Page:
Q: When is a Palm device not a Palm device?
A: When you can wear it on your wrist.
Thatis where Fossil, maker of stylish watches, plans to release this year, a PDA watch. The company hopes that its Palm OS device will considered the next gotta-have gadget. Wired News is running a story about the watch, its sibling which can receive data via Microsoftis SPOT technology, and the people behind the devices. Hereis a bit of the article titled Wrist-Top Revolution :
Fossil, the nationis biggest watchmaker, is on the case. Since its founding in 1985, the Richardson, Texas, company has come to own the American wrist - last year it made four out of every ten fashion watches sold in the US. It also clocked $650 million in sales, partly by expanding into everything from backpacks to sunglasses, and opened its own retail outlets. The companyis new ambition is to fuse fashion and information. In May, Fossil introduces a Palm PDA in a watch, complete with infrared data port and a stylus hidden in the band, followed in midsummer by a one-way data-radio model based on Microsoftis Smart Personal Objects Technology protocol, known as SPOT. The making of these watches is a story of unlikely partnerships at the nexus of consumer style and computer tech, manufacturing, and retail science. The results, Fossil executives hope, will open up a virgin segment of the marketplace to technology and change the way we think about our wrists.
If Fossil is at the center of a wrist-top revolution, the man who owns the silver Porsche parked outside any headquarters is the reason why. Clad in a GQ -ready ensemble of chunky-soled loafers, cable-knit tan turtleneck sweater, distressed blue jeans, and matching watch, Donald Brewer slumps in a conference room chair like P. Diddy without the entourage. Forgive the 32-year-old VP of technology development for feeling a bit smug. Heis just back from CES, where Bill Gates threw around terms like "super excited," "pretty amazing," and "magic" while brandishing the SPOT watch onstage during his keynote. Six weeks earlier the Fossil PDA watch won Best of Show at Comdex. Brewer feels like he has Dick Tracy nailed. "His watch is just a couple of basic ideas - the need to know the time and the need to get information," Brewer says. "But that combination is really compelling. Itis stuck in peopleis heads."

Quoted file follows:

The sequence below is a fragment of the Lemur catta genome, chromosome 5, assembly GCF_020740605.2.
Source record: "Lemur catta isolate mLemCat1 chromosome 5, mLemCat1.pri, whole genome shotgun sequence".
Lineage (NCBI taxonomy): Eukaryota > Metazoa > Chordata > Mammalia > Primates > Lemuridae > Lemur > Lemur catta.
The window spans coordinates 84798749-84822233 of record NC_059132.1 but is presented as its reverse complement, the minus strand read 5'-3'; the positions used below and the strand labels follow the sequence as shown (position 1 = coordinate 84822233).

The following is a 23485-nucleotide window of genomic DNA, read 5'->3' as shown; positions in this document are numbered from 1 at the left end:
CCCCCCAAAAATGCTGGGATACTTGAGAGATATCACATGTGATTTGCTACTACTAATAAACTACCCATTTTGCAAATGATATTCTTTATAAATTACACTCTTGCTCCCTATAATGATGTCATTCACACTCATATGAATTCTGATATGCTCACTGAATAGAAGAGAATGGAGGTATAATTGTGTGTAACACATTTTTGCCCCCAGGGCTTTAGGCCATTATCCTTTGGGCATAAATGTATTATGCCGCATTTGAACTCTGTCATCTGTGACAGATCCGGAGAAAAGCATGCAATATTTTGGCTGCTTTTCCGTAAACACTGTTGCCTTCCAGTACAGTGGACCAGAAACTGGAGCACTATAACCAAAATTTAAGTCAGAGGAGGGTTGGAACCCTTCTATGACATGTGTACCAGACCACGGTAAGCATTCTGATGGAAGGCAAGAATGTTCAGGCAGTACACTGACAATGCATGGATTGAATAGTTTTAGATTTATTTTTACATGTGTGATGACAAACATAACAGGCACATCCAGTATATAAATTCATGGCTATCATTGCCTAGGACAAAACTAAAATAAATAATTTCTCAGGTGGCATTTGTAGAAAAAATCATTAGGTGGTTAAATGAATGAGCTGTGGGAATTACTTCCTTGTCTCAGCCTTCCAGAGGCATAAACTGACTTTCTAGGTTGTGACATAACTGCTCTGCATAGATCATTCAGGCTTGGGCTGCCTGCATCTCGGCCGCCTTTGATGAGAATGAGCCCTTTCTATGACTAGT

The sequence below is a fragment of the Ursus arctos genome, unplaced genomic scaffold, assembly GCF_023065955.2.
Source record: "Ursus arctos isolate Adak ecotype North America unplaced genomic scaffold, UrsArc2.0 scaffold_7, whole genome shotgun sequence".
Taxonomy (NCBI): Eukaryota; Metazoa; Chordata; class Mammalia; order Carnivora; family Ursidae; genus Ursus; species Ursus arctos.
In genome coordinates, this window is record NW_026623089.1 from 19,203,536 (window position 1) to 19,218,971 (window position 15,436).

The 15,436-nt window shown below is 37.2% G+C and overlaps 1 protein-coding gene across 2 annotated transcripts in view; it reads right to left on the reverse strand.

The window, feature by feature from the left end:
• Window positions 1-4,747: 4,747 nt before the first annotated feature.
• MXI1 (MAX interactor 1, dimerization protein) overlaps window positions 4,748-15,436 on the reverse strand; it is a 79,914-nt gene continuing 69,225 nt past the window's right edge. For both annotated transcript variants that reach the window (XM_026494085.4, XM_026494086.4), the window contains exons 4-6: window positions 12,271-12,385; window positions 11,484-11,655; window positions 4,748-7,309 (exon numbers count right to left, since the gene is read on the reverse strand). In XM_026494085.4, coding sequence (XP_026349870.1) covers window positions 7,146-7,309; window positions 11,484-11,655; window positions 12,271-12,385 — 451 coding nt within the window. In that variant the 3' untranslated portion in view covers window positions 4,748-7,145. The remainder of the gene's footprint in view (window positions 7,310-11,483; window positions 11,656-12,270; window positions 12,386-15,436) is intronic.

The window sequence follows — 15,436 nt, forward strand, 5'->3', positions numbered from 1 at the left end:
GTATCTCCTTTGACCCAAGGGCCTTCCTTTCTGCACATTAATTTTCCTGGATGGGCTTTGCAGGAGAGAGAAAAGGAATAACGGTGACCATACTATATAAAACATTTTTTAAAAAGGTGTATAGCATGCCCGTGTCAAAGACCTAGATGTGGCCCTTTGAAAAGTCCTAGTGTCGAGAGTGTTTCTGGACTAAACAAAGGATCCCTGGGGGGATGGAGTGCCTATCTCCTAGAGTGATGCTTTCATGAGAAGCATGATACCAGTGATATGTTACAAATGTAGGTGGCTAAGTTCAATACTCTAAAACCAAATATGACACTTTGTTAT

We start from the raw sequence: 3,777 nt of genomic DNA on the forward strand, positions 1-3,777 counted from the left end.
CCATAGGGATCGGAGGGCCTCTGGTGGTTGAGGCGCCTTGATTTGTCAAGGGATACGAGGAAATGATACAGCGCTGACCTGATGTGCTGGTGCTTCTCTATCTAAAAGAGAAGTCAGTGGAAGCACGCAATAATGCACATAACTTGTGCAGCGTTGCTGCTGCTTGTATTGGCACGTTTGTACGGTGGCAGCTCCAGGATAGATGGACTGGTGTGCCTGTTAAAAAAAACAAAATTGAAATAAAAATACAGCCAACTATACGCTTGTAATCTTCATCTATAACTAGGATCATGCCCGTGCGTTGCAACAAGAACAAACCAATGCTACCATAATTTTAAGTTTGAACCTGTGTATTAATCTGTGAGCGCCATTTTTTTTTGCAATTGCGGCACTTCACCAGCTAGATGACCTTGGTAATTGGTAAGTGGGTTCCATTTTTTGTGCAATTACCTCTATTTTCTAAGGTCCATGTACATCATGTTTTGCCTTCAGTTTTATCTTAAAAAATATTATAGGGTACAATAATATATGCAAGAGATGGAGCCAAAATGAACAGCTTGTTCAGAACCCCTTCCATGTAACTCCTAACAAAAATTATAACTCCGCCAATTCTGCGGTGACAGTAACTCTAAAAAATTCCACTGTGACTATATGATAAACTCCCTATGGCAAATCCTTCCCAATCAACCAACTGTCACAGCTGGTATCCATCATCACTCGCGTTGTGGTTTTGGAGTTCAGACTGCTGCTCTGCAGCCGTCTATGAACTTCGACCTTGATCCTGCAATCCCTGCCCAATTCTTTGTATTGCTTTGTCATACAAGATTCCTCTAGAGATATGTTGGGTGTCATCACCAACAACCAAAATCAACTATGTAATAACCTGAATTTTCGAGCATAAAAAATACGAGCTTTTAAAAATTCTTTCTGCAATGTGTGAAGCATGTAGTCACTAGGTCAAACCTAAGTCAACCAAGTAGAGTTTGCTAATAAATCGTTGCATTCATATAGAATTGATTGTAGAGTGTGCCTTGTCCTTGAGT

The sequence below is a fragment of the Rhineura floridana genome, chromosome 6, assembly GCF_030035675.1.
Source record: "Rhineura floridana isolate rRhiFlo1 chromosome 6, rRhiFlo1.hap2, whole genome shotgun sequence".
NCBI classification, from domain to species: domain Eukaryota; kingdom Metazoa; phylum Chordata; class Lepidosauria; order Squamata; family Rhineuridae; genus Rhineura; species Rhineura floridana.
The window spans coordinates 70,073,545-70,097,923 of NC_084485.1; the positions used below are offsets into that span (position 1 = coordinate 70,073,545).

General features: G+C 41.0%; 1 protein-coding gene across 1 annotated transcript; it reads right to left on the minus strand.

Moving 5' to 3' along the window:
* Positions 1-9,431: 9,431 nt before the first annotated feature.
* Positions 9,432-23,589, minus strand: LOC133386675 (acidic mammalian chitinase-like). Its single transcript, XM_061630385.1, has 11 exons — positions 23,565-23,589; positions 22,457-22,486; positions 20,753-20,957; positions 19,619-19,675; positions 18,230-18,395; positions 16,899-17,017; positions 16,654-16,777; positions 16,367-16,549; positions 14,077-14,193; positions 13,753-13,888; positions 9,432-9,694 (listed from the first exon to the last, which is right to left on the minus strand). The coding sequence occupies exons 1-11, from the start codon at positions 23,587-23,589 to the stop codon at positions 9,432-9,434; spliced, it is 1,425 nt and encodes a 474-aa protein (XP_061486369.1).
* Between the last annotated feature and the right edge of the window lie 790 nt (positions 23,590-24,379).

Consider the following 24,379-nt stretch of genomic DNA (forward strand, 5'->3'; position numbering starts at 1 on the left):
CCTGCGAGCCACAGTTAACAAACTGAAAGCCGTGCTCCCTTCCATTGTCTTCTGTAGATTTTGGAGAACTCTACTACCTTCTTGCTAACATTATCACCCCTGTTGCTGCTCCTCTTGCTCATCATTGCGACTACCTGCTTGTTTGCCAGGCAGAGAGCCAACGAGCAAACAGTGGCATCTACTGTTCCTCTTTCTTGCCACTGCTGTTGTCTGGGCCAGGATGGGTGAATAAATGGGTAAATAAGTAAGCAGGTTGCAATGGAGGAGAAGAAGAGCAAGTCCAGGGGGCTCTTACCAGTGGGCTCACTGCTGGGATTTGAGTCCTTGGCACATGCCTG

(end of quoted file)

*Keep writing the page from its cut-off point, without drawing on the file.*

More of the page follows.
Josh McHugh, the author, goes on to detail how the watches came into being. Stop by Wired News for the full article, which I think is an extremely interesting read.
SPOT Watch being shown by Fossil
not appear to be of much interest to Mac users until you understand the implications of this and other SPOT devices that will soon be flooding the market.
Microsoftis SPOT technology seems simplistic but it really could have quite an impact on many day-to-day objects that we now take for granted. It is perhaps even an idea good enough for Apple to consider adopting.
Basically, SPOT is a protocol which uses a sub-band of ubiquitous FM radio signals to send information to devices; information flows one way. What information? It could be anything but the bandwidth appears to only be able to support text, so things like weather reports, news, and sports scores are ideal for SPOT savvy devices. The devices can be inexpensive to make and require very little power, so a SPOT device could be something as common as a watch, as is the case with Fossilis offering, or, as Big Redmondis founder, Bill Gates, pointed out when he presented the technology at this yearis CES, a refrigerator magnet.
The Fossil watches are cool but if Apple got hold of SPOT, we think we would definitely see spots of a different color, if youill pardon the pun. Depending on how the backend of SPOT operates, Apple could make SPOT a feature of .Mac, allowing tiny messages to be sent to SPOT enabled Apple branded devices, maybe even from your Mac via an Internet connection.
Itis not often that Microsoft comes up with a good idea -- actually, Microsoft didnit come up with SPOT, itis 20 year technology originally developed by Atari before itis demise -- but when the company does, Apple should be willing to step up to it and do what it does best; make it better than anyone else.